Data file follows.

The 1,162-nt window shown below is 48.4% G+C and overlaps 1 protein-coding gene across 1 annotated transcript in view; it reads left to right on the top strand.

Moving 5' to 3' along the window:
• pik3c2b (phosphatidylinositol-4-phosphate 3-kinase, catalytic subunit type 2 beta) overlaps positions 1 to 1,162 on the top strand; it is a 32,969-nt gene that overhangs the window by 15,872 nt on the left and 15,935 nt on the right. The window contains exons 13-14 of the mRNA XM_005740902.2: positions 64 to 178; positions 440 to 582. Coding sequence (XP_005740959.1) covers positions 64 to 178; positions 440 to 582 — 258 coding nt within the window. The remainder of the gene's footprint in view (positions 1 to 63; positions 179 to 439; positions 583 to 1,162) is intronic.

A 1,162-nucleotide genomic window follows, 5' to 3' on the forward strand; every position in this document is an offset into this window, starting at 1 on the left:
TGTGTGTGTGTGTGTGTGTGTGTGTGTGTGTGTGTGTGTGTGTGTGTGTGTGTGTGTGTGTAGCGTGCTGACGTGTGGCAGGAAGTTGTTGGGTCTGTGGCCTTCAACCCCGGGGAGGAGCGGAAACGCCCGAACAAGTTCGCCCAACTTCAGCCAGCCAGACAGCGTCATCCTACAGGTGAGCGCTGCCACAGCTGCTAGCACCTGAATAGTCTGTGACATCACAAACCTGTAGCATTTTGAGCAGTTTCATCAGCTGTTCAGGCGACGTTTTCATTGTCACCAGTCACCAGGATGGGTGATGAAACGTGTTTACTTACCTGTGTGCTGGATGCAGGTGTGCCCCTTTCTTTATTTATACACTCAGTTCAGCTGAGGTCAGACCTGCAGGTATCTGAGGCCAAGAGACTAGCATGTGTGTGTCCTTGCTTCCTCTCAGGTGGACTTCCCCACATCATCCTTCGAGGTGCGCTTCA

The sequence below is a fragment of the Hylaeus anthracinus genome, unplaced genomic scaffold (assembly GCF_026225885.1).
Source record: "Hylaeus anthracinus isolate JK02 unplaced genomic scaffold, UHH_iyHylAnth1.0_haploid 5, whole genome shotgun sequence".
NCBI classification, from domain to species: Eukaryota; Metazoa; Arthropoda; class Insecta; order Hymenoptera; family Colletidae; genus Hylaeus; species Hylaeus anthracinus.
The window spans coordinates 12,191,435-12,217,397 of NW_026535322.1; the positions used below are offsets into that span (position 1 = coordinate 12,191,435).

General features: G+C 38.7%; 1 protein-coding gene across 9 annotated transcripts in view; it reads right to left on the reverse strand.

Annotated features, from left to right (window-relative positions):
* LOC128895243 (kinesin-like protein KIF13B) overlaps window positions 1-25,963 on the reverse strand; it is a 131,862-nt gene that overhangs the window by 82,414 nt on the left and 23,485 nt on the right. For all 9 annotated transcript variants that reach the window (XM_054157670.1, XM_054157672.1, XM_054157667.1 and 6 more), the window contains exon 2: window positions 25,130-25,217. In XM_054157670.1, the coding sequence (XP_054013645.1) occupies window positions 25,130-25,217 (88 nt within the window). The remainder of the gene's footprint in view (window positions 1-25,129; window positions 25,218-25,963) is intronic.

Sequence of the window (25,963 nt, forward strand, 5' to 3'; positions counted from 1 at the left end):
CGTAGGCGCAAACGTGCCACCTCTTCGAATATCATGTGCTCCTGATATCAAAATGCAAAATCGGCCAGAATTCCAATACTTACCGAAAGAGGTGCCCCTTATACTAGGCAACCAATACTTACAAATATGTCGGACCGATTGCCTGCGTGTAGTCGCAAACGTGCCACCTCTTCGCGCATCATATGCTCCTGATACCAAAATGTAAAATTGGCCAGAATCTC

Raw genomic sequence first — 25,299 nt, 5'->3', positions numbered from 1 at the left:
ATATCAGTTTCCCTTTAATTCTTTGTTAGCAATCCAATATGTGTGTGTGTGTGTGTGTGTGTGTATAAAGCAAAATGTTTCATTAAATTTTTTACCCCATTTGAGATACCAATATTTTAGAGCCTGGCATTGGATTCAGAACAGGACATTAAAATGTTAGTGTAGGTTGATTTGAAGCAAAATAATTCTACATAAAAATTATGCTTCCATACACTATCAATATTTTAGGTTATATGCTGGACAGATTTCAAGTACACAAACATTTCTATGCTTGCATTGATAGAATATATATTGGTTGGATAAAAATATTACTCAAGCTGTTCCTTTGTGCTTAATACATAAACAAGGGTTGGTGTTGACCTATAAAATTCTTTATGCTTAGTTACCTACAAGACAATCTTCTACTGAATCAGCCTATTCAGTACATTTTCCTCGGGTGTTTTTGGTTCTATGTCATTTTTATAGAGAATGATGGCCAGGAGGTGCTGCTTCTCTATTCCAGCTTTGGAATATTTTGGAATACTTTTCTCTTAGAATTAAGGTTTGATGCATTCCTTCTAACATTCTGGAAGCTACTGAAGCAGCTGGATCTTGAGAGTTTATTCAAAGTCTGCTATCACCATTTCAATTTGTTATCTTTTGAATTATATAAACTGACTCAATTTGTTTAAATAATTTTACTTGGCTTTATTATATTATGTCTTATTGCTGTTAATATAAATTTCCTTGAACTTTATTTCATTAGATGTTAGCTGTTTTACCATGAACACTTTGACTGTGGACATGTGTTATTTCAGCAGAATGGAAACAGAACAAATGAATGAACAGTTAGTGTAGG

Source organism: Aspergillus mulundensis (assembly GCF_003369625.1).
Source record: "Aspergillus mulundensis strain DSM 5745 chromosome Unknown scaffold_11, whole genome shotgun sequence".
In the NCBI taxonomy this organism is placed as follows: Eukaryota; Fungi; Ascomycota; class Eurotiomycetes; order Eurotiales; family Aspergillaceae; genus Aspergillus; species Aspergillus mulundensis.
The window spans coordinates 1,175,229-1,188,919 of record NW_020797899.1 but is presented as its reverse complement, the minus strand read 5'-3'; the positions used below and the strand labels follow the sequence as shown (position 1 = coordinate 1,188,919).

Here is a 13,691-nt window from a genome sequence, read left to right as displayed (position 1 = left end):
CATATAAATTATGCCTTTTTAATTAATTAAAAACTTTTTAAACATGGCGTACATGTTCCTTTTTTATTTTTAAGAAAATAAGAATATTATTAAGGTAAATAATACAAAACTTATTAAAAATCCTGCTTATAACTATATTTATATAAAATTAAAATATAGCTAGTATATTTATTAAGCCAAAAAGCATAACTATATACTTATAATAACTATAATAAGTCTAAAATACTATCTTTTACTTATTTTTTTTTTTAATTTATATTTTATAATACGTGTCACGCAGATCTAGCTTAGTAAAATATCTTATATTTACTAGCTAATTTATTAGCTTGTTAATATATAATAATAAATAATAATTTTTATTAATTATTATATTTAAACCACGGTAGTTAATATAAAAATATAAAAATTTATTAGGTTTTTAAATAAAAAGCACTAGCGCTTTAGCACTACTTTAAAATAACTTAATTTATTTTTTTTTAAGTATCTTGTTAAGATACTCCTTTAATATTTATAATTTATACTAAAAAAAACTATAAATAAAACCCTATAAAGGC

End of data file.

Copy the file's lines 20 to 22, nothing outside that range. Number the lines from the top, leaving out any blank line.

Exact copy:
The window spans coordinates 1,175,229-1,188,919 of record NW_020797899.1 but is presented as its reverse complement, the minus strand read 5'-3'; the positions used below and the strand labels follow the sequence as shown (position 1 = coordinate 1,188,919).

Here is a 13,691-nt window from a genome sequence, read left to right as displayed (position 1 = left end):
CATATAAATTATGCCTTTTTAATTAATTAAAAACTTTTTAAACATGGCGTACATGTTCCTTTTTTATTTTTAAGAAAATAAGAATATTATTAAGGTAAATAATACAAAACTTATTAAAAATCCTGCTTATAACTATATTTATATAAAATTAAAATATAGCTAGTATATTTATTAAGCCAAAAAGCATAACTATATACTTATAATAACTATAATAAGTCTAAAATACTATCTTTTACTTATTTTTTTTTTTAATTTATATTTTATAATACGTGTCACGCAGATCTAGCTTAGTAAAATATCTTATATTTACTAGCTAATTTATTAGCTTGTTAATATATAATAATAAATAATAATTTTTATTAATTATTATATTTAAACCACGGTAGTTAATATAAAAATATAAAAATTTATTAGGTTTTTAAATAAAAAGCACTAGCGCTTTAGCACTACTTTAAAATAACTTAATTTATTTTTTTTTAAGTATCTTGTTAAGATACTCCTTTAATATTTATAATTTATACTAAAAAAAACTATAAATAAAACCCTATAAAGGC